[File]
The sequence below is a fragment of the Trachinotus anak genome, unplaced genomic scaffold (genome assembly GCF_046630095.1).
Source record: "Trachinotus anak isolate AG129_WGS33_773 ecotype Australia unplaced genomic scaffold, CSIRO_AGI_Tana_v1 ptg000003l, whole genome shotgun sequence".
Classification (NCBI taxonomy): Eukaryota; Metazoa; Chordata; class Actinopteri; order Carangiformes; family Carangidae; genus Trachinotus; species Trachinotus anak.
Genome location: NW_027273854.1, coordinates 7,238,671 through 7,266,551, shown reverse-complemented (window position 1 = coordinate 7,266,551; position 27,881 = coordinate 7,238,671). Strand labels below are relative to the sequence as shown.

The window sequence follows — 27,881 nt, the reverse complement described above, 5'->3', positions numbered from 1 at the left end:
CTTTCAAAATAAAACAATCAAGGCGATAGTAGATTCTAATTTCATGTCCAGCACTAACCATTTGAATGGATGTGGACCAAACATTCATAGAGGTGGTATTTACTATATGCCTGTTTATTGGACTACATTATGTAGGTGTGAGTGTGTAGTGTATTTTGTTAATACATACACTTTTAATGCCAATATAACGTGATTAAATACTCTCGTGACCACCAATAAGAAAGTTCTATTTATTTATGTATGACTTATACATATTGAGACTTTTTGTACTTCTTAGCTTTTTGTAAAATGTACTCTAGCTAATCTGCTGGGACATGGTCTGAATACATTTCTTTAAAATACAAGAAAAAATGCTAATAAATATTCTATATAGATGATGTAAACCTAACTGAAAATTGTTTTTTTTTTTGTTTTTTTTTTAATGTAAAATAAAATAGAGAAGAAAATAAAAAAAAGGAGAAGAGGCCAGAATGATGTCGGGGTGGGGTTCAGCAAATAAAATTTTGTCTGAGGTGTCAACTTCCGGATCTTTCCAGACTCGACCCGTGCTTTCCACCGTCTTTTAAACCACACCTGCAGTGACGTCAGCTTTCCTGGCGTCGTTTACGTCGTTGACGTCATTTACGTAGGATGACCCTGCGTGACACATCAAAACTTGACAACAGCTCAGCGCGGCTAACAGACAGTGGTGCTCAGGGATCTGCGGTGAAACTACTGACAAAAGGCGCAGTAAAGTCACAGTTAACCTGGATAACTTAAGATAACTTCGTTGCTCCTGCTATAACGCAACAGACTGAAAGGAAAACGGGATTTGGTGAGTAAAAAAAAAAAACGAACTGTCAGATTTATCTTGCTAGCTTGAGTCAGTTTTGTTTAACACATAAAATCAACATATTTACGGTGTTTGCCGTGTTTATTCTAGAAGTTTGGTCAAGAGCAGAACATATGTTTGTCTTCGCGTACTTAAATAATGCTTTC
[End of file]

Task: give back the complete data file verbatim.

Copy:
The sequence below is a fragment of the Trachinotus anak genome, unplaced genomic scaffold (genome assembly GCF_046630095.1).
Source record: "Trachinotus anak isolate AG129_WGS33_773 ecotype Australia unplaced genomic scaffold, CSIRO_AGI_Tana_v1 ptg000003l, whole genome shotgun sequence".
Classification (NCBI taxonomy): Eukaryota; Metazoa; Chordata; class Actinopteri; order Carangiformes; family Carangidae; genus Trachinotus; species Trachinotus anak.
Genome location: NW_027273854.1, coordinates 7,238,671 through 7,266,551, shown reverse-complemented (window position 1 = coordinate 7,266,551; position 27,881 = coordinate 7,238,671). Strand labels below are relative to the sequence as shown.

The window sequence follows — 27,881 nt, the reverse complement described above, 5'->3', positions numbered from 1 at the left end:
CTTTCAAAATAAAACAATCAAGGCGATAGTAGATTCTAATTTCATGTCCAGCACTAACCATTTGAATGGATGTGGACCAAACATTCATAGAGGTGGTATTTACTATATGCCTGTTTATTGGACTACATTATGTAGGTGTGAGTGTGTAGTGTATTTTGTTAATACATACACTTTTAATGCCAATATAACGTGATTAAATACTCTCGTGACCACCAATAAGAAAGTTCTATTTATTTATGTATGACTTATACATATTGAGACTTTTTGTACTTCTTAGCTTTTTGTAAAATGTACTCTAGCTAATCTGCTGGGACATGGTCTGAATACATTTCTTTAAAATACAAGAAAAAATGCTAATAAATATTCTATATAGATGATGTAAACCTAACTGAAAATTGTTTTTTTTTTTGTTTTTTTTTTAATGTAAAATAAAATAGAGAAGAAAATAAAAAAAAGGAGAAGAGGCCAGAATGATGTCGGGGTGGGGTTCAGCAAATAAAATTTTGTCTGAGGTGTCAACTTCCGGATCTTTCCAGACTCGACCCGTGCTTTCCACCGTCTTTTAAACCACACCTGCAGTGACGTCAGCTTTCCTGGCGTCGTTTACGTCGTTGACGTCATTTACGTAGGATGACCCTGCGTGACACATCAAAACTTGACAACAGCTCAGCGCGGCTAACAGACAGTGGTGCTCAGGGATCTGCGGTGAAACTACTGACAAAAGGCGCAGTAAAGTCACAGTTAACCTGGATAACTTAAGATAACTTCGTTGCTCCTGCTATAACGCAACAGACTGAAAGGAAAACGGGATTTGGTGAGTAAAAAAAAAAAACGAACTGTCAGATTTATCTTGCTAGCTTGAGTCAGTTTTGTTTAACACATAAAATCAACATATTTACGGTGTTTGCCGTGTTTATTCTAGAAGTTTGGTCAAGAGCAGAACATATGTTTGTCTTCGCGTACTTAAATAATGCTTTC